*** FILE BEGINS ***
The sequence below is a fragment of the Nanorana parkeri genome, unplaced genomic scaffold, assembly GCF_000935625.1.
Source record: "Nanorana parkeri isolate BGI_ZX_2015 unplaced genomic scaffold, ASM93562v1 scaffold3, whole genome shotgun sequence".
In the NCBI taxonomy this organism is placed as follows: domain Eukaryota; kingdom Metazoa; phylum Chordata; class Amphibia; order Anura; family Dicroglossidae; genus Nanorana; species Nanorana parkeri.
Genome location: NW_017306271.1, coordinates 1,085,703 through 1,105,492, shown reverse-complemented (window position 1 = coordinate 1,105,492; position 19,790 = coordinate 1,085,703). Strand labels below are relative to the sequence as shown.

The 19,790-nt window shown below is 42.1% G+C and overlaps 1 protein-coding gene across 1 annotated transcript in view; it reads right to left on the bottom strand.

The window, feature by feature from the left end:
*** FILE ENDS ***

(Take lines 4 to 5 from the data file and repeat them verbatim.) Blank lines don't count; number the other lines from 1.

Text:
Genome location: NW_017306271.1, coordinates 1,085,703 through 1,105,492, shown reverse-complemented (window position 1 = coordinate 1,105,492; position 19,790 = coordinate 1,085,703). Strand labels below are relative to the sequence as shown.

The 19,790-nt window shown below is 42.1% G+C and overlaps 1 protein-coding gene across 1 annotated transcript in view; it reads right to left on the bottom strand.